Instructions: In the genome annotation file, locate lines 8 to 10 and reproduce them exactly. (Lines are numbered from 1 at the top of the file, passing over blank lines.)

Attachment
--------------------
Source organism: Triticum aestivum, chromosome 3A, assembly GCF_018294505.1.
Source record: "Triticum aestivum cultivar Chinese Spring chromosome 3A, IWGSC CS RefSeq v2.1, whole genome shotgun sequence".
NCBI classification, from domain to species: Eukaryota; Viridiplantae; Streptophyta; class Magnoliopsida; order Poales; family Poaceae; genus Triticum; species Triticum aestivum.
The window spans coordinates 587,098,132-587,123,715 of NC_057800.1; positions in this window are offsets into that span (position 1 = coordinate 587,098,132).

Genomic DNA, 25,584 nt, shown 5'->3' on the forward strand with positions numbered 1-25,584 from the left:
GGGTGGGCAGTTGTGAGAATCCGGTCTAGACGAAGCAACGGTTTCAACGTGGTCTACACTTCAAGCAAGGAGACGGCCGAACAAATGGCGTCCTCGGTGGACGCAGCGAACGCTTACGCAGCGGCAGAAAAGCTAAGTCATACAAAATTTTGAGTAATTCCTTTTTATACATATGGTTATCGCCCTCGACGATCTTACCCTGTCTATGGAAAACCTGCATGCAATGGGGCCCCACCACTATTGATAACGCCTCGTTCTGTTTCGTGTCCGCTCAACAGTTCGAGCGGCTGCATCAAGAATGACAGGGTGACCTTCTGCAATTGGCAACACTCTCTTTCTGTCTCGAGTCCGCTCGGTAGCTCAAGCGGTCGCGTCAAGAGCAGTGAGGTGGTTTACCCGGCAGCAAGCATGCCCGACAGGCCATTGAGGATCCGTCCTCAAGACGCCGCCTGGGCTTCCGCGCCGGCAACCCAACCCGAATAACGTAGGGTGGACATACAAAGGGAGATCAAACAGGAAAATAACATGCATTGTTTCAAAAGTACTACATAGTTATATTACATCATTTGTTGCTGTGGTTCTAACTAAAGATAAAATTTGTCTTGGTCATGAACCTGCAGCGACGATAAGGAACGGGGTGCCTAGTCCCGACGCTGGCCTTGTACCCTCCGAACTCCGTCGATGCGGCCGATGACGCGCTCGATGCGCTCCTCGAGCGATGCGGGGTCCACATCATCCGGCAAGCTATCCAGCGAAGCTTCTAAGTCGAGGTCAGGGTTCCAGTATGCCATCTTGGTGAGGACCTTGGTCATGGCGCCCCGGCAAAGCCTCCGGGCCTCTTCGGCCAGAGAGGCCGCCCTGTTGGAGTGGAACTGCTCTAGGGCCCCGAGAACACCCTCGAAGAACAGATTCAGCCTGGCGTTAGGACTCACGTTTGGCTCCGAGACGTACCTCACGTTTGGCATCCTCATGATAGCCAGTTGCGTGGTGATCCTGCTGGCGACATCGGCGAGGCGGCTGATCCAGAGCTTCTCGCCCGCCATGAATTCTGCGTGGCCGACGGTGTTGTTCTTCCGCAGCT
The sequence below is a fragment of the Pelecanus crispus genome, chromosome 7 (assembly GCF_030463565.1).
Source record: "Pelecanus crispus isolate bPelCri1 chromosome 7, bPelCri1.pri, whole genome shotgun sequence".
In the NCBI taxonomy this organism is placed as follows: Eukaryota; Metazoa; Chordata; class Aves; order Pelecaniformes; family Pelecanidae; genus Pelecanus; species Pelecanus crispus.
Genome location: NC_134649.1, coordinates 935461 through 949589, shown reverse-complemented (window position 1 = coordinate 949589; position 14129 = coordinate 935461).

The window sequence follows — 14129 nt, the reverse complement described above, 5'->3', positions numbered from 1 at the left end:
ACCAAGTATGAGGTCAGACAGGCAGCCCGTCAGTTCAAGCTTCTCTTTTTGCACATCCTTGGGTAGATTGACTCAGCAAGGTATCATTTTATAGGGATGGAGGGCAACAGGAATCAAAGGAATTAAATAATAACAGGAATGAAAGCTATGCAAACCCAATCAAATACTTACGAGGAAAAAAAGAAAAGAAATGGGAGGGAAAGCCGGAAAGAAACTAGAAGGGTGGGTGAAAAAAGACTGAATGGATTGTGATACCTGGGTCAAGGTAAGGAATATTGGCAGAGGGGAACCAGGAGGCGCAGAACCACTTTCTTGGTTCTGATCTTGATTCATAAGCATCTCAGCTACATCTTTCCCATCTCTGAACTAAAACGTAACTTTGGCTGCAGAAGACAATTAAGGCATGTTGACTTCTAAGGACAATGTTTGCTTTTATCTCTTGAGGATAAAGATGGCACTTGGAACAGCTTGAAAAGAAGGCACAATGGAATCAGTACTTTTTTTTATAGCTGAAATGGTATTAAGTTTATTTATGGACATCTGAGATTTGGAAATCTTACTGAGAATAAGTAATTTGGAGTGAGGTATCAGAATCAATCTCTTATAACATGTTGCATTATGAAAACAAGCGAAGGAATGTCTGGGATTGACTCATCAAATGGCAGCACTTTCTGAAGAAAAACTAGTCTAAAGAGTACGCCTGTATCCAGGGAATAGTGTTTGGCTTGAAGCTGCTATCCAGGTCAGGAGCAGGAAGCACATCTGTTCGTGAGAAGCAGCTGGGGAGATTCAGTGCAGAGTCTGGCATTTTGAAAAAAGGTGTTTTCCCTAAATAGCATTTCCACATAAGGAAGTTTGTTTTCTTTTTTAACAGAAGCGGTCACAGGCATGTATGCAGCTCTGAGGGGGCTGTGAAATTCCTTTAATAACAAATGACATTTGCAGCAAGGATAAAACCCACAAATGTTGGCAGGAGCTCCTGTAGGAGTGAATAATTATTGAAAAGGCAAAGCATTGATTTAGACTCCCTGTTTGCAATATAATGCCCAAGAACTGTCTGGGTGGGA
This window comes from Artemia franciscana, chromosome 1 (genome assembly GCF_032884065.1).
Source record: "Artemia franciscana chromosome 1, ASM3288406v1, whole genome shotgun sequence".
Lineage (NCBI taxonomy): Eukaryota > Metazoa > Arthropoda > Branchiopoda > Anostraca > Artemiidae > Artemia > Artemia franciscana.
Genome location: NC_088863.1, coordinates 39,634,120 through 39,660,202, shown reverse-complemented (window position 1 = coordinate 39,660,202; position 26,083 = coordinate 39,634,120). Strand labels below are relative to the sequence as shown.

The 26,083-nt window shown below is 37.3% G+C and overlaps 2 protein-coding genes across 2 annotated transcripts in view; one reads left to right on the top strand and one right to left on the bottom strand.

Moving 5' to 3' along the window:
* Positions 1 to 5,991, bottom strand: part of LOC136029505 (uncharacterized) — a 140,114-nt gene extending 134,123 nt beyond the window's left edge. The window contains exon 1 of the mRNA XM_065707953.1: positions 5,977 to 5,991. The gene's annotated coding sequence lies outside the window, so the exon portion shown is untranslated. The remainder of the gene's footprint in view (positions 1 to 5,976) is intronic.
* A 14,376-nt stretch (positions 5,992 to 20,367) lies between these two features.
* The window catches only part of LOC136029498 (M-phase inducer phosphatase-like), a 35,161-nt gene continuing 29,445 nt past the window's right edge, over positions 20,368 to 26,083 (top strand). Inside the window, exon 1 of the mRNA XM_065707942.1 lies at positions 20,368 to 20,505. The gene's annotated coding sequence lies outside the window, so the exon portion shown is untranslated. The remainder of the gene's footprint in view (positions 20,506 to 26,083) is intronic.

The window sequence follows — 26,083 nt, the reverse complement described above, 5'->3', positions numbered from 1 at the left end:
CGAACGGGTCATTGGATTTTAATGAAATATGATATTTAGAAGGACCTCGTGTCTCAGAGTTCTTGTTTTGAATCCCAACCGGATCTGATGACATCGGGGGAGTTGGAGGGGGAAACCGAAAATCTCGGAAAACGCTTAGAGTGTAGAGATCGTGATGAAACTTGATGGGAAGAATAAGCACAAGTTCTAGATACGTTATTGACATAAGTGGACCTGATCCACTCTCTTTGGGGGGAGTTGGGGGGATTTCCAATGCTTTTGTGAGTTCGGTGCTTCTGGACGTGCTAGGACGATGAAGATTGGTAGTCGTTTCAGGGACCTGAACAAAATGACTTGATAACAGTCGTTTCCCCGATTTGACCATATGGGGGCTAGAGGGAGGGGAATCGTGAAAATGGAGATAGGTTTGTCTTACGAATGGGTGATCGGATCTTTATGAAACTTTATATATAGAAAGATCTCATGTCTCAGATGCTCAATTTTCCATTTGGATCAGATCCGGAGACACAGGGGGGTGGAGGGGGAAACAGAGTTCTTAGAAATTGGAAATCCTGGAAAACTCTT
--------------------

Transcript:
Source record: "Pelecanus crispus isolate bPelCri1 chromosome 7, bPelCri1.pri, whole genome shotgun sequence".
In the NCBI taxonomy this organism is placed as follows: Eukaryota; Metazoa; Chordata; class Aves; order Pelecaniformes; family Pelecanidae; genus Pelecanus; species Pelecanus crispus.
Genome location: NC_134649.1, coordinates 935461 through 949589, shown reverse-complemented (window position 1 = coordinate 949589; position 14129 = coordinate 935461).